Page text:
Thus, for example, fluid accumulation in the skin, muscles, and joints is usually thought to be the result of the influence of "wind," one of the six classically-recognized environmental pathogenic influences: wind causes blockage of circulation, which can yield fluid accumulation at the sites of blockage. Skin swellings, muscle aching, and joint inflammation are often described as a combination of wind and dampness factors resulting in localized fluid accumulation. The wind and dampness may further be influenced by another environmental pathogenic influence, cold or heat, to yield wind-damp-cold (producing a "bi" syndrome, which corresponds to many cases of muscular or articular rheumatism) or wind-damp-heat (producing red swellings, such as wheals, eczema, or arthritic syndrome with red, swollen joints).

In the case of an eye disorder that develops gradually and involves fluid-pressure within the eye (an internal site, as opposed, for example, to corneal inflammation, a superficial site), yet another explanation is called for. First, the underlying cause is expected to be internal in nature, rather than environmental (environmental influences more often produce rapid development of disease, and the disease often manifests first in the superficial tissues and later in the internal tissues); internal disorders are often influenced by genetics and aging. Since the fluid is accumulated in the upper body, it is understood that the fluid must be forced upward by something. In the general scheme of yin and yang, it is the yang influences that flow upward. These influences have the nature of fire rather than water. As observed in nature, the flames of fire (and the heated air that accompanies it) travel upward.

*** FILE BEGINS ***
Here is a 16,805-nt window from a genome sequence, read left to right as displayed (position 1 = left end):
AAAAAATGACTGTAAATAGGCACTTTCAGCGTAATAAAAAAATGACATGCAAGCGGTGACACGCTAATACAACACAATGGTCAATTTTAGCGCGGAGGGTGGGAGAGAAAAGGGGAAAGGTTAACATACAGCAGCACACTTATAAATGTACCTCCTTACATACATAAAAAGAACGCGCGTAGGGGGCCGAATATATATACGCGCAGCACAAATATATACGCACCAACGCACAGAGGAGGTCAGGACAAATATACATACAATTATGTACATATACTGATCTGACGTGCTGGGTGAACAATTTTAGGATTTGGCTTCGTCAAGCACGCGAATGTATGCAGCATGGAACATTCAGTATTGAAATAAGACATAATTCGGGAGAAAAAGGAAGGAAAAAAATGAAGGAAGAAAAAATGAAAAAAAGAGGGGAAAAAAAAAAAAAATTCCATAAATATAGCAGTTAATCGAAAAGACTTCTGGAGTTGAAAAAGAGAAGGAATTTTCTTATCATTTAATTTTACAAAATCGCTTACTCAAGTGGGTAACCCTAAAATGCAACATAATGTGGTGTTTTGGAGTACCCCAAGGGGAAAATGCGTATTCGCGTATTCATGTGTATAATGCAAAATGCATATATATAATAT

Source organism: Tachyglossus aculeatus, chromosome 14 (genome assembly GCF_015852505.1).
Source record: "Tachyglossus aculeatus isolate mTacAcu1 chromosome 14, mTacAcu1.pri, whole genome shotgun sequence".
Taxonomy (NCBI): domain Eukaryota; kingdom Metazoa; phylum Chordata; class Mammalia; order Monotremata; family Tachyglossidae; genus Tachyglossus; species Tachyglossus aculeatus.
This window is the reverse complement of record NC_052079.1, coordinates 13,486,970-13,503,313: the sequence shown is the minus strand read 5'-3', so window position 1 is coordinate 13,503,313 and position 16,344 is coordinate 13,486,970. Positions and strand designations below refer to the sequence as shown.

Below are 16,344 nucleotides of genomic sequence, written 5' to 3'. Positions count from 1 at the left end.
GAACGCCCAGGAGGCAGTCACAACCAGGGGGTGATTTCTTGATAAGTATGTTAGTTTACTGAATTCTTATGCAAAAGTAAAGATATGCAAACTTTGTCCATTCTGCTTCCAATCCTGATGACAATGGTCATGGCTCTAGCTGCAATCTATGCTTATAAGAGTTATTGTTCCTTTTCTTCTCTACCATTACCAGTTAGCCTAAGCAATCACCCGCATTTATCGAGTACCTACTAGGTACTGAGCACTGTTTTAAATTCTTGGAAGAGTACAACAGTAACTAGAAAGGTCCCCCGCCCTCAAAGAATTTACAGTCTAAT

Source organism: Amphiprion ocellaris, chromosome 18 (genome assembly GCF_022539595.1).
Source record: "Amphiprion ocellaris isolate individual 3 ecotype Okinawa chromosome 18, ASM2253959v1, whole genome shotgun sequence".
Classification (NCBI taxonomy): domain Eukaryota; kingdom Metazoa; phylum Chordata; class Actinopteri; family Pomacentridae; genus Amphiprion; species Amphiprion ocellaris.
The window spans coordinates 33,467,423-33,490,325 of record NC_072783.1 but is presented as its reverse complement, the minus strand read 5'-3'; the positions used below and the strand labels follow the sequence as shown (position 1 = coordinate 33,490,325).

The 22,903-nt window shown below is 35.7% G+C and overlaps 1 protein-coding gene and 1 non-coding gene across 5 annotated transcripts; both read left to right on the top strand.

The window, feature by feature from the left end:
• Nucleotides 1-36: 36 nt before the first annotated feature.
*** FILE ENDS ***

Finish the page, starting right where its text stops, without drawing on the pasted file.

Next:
The combining of internal yin and yang influences to yield a specific fluid disorder occurs in two basic patterns. On the one hand, the yin influence (water) can be dominant and the yang influence (fire) can be secondary. In that case, it is said that the water carries the heat downward (it overcomes the tendency of the heat to rise), and one may experience symptoms of "damp-heat" in the lower part of the body. This kind of syndrome could include, for example, genito-urinary sores and/or infections characterized by colored or thick discharge or burning pain. Sores or other red swellings and irritations on the legs and feet would be a second example. On the other hand, the yang influence can be dominant and the yin influence secondary, in which case the fire carries the water upward (it overcomes the tendency of water to drain downward). The latter is the situation with glaucoma. This is also a common explanation for thyroid swellings, which are thought to represent masses of phlegm (congealed fluid) accumulated at the base of the neck (1).

The traditional Chinese description for glaucoma that arises from this line of thought is that a fire syndrome is generated internally which carries fluids upwards, congesting in the eyes. The origin of the fire syndrome may vary from person to person, and the most likely scenario depends upon the age of onset, as well as factors that are revealed by traditional diagnostic indicators (such as pulse and tongue). For those who experience glaucoma at a relatively early age (say before age 55), the most likely cause of the fire syndrome is a chronic stagnation syndrome.